The sun was beginning to dip in the west as folks took their evening walks and relaxed after the toils of the day.
But the work was just beginning at the Rush County Fairgrounds in La Crosse on Wednesday last week. With the first night of the fair carnival only a week away, fair board members and volunteers continued to prepare the grounds and get the rides operational after a year’s exposure to the Kansas elements.
George Keener, 85, Rush Center, sat in the cab of his pickup. His door was open, and his left foot was perched halfway out of the cab while his right elbow rested on top of the steering wheel.
“I’m really not very interesting,” Keener said with a grin.
Keener, with the support of the Rush County Fair Board, Rush County Amusement Company Inc. and the help of countless individuals in the area, has built an impressive carnival exclusively owned and operated by the local organizations.
“Nobody really likes my opinions,” Keener said. “But I continue to give them.”
Keener said that’s how the carnival began approximately 15 years ago. It became increasingly difficult to get a traveling carnival to come to the Rush County Fair. Carnivals didn’t believe they would make enough revenue based on the population size; therefore, the Rush County Fair didn’t have a carnival for four or five years — although they did have some homemade games for children.
Keener believed the fair board should purchase its own carnival equipment and operate it. Not everyone agreed at first.
“I kept bringing the thought up at fair board meetings, and everybody thought it was more than we could handle,” Keener said. “But one thing my wife Evelyn always said was, ‘The words “I can’t” don’t exist,’ so I just kept bringing it up.”
One night, after bringing the idea up again at a fair board meeting, Gary Kay, whose wife Peggy was on the fair board, called Keener on the telephone.
“Gary told me, ‘Find what you want and buy it; I don’t care what the check is, we’ll somehow make it work,’ ” Keener said.
Keener proceeded to look into new and used carnival equipment. He went to Wichita to a manufacturing company that makes new carnival equipment. A woman who worked there gave him a brochure of the carnival equipment they had, and the rides in there were $200,000 to $400,000 each.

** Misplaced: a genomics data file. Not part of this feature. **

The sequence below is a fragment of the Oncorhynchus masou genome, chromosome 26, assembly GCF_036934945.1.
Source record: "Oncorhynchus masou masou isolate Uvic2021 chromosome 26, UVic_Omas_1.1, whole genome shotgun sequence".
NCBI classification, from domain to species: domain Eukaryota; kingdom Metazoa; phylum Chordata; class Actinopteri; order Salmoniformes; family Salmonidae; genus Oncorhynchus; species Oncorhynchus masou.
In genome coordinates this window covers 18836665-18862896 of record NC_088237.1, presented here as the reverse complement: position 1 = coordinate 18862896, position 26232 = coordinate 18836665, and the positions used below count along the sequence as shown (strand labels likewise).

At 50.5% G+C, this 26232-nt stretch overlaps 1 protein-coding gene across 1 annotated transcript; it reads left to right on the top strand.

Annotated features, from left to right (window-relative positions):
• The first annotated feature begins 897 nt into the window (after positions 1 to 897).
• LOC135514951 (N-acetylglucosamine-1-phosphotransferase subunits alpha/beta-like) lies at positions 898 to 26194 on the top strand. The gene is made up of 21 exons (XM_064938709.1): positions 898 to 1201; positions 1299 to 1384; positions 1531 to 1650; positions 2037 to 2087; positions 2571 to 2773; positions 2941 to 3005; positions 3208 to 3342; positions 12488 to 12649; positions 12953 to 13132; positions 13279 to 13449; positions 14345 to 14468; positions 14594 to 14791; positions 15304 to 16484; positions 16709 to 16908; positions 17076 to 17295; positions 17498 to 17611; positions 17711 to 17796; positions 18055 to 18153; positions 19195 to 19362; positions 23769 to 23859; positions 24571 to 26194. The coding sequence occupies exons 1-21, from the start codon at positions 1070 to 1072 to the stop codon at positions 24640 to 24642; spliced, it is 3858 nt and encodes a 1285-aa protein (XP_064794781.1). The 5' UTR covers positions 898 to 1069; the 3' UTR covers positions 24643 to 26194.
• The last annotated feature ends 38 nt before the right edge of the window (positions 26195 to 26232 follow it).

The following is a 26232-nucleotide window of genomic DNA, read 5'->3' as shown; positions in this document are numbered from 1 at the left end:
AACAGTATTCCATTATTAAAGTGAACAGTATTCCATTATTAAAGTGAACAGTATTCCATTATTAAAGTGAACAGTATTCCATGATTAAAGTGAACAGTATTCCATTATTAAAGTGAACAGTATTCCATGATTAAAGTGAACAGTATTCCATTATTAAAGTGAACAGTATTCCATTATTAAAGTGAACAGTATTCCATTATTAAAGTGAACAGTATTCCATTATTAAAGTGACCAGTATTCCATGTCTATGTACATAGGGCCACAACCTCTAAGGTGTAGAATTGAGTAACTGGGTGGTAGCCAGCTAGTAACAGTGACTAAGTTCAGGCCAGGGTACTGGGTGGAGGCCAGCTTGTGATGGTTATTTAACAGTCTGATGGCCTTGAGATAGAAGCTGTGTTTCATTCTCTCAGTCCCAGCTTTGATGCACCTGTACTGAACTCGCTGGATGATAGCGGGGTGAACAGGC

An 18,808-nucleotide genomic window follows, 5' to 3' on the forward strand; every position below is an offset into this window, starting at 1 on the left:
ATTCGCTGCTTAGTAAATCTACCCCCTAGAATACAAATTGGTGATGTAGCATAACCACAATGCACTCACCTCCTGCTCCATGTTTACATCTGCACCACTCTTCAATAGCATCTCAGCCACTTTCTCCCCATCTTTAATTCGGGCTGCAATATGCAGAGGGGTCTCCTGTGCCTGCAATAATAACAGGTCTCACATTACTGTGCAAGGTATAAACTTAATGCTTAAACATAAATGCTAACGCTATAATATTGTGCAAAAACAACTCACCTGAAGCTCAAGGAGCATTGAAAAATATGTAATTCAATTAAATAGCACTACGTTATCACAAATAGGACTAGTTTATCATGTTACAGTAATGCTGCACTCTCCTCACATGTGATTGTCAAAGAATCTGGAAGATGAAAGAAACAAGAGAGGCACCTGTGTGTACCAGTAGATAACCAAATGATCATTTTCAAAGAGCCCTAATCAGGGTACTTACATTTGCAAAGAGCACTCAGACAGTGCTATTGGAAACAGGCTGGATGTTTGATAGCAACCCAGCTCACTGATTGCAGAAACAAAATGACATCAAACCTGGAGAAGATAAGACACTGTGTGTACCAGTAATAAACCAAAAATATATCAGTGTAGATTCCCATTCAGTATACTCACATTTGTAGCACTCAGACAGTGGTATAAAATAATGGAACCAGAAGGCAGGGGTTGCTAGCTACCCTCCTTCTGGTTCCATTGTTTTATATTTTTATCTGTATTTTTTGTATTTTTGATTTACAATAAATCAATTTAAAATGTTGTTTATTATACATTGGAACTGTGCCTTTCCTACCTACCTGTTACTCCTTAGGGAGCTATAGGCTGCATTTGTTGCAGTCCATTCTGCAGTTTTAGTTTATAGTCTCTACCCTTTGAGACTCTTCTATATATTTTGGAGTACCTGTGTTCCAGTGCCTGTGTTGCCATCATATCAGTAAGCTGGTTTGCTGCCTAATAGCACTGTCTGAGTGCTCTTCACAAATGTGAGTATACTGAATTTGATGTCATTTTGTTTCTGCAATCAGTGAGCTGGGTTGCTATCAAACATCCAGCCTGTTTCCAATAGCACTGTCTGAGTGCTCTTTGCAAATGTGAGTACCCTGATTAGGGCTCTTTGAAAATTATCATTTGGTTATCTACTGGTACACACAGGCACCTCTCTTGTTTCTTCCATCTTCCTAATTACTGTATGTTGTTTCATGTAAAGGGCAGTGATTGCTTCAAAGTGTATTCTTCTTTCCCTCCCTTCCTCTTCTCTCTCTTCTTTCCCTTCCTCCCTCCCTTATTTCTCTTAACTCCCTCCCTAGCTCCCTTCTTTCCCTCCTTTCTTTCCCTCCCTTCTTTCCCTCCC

“Them damn things are high priced,” Keener said.
Keener told her there was no way they could afford that, so she gave him the business card of a salesman who sold used carnival equipment. A few weeks later, the salesman called Keener and said there was a family-owned carnival that was going out of business.
So Gary Kay, Fred Lohrey, Gerald Bittel and Keener went to look at it.
“We had to buy everything,” Keener said. “I mean everything, and it was in pitiful condition.”
Keener’s son, Tom, agreed.
“They brought home pictures and said, ‘We bought this. Can you help us get it home?’ ’’ Tom said. “Once I saw the condition, I thought, what did you guys buy?”
Nothing they bought at that time remains in its original condition. Everything has been broken down and rebuilt in some capacity. With the help of Bittel finding what they needed online and local trucking companies transporting the equipment home with minimal cost to the local organizations, Keener’s vision became a reality.
“You have to get community involvement,” Keener said. “We’re lucky enough to have community involvement, and that’s what makes this thing work.”
During the last 15 years, the fair board has rebuilt all the buildings at the fairgrounds and completely upgraded everything.
“There were two separate entities involved,” said Jason Dellett, Rush County Fair Board treasurer. “One was the Rush County Fair Board, and the other was the RCAC, so the groups worked together to make these projects possible.”